It is even more important than ever to post your score in a timely manner after you play. You should post your score by midnight the day you play to ensure it is factored into your daily revision and to have it included in the playing conditions calculation. You can post your score easily on the USGA GHIN app or at GHIN.com. It is also very important to go through the system and select the course and tee you played instead of entering the information manually so the score is included in the PCC.
For more information on the World Handicap System, visit WHS.com.
Cleopatra named the worm “a sacred creature,” whose removal from Egypt was punishable by death. Aristotle had called them the intestines of the Earth. Charles Darwin, after forty years of studying them, said that it is likely that worms are the most important creatures on Earth.
But really, do they help or hurt the golf course? You've all seen the mess that the worm castings make (see picture of 3rd tee with said castings), but can we make a case for the not-so-lowly worm?
Earthworms act as nature’s aerifiers, providing a service by creating pore space for air, water, and plant roots, as well as increasing the microbial population in the soil they process. So why wouldn’t we be happy with the help in creating pore space in the soil? Well, the work they do below ground is fine, but the downside to having earthworms on a golf course is that when they expel soil on the surface, it leaves little hills, like miniature volcanoes. At best, these piles can be dragged or broomed off when thoroughly dry. However, when we have moisture in the air, these piles stay wet. Dragging them turns them to mud. Left alone, the piles get squished by carts and mowers leaving mud spots about the size of a quarter.
According to our Superintendent, John LeClair, "they are a nuisance but are beneficial within the environment, more prevalent in the spring and fall with cooler soil temps and increased moisture through rain events. Summer months result in reduced activity as soil and daily temperatures rise. There are no legal chemicals that are allowed to be used to limit the number of worms. The only cultural practice that has been used with any degree of success has been the use of sand, which irritates the outer layers of the worms."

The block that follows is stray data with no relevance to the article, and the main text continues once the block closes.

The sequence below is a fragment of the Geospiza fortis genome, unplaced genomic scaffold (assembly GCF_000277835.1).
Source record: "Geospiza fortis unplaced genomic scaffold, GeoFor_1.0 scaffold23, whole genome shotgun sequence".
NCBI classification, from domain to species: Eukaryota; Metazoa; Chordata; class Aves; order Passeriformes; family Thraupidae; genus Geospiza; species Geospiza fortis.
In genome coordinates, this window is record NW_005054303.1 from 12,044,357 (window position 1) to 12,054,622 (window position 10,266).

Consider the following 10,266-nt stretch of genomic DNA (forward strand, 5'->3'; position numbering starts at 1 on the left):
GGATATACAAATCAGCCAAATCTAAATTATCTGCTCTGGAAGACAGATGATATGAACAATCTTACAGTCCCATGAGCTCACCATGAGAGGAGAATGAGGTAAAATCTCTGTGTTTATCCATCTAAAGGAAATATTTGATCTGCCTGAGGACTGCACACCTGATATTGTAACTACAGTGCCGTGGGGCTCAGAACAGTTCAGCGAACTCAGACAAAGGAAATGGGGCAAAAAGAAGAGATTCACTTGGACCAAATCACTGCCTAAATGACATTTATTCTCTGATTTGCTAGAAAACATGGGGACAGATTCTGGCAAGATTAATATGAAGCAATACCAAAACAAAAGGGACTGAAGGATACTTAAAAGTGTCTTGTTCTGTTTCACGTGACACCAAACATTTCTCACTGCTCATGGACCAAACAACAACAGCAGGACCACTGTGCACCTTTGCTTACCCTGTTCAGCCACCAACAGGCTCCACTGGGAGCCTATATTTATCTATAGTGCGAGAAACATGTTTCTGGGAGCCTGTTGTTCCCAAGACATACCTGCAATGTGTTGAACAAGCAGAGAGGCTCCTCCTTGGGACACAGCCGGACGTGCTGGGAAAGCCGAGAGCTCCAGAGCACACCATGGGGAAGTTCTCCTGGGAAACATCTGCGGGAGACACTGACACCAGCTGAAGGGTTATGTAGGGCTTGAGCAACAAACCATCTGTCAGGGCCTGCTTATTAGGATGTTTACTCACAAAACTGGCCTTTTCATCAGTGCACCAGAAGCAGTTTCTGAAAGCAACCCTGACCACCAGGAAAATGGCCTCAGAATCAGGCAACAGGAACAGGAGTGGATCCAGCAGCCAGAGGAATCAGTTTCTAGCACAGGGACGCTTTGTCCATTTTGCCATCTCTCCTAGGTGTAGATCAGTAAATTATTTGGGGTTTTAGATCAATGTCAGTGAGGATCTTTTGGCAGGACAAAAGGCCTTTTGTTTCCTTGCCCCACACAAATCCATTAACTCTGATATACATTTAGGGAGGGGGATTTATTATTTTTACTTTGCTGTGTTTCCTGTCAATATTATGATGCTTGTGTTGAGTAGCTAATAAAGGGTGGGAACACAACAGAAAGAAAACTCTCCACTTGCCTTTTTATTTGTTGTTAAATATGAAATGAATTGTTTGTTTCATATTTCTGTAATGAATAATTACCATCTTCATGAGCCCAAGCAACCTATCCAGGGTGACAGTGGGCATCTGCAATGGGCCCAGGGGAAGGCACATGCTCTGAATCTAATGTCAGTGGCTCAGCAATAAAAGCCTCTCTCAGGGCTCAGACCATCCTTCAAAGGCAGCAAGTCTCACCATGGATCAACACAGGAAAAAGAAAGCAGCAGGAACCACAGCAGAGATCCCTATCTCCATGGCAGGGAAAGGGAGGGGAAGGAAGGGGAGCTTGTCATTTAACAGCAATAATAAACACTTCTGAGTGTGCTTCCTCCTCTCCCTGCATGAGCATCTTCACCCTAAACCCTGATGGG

Also, they're good for fish bate!
Have a good Monday...stay safe.
"A golf match is a test of your skill against your opponents’ luck."
"It is surprisingly easy to hole a fifty foot putt. For a 10."
"Counting on your opponent to inform you when he breaks a rule is like expecting him to make fun of his own haircut."
"Nonchalant putts count the same as chalant putts"
"It’s not a gimme if you’re still away."
"The shortest distance between any two points on a golf course is a straight line that passes directly through the center of a very large tree."
"You can hit a two acre fairway 10% of the time and a two inch branch 90% of
"If you really want to get better at golf, go back and take it up at a much earlier age."
Are you getting tired from trying to find things to keep you busy? Well, just relax. Why don't you take a few hours and watch (or re-watch...these throwbacks are all worth a second or third go!) Might we suggest:
Today's Rules of Golf Question of the Day:
David is standing on the 18th tee at Poquoy Brook GC, a sharp dogleg left par 5. Trying to cut the corner and knowing he’ll need his best drive to do so, David overswings and tops the ball, causing it to roll backwards about 2 feet behind where he teed it up. His ball still remains within the tee markers and within two club lengths from the front of the markers. Which of the following are true of David’s options?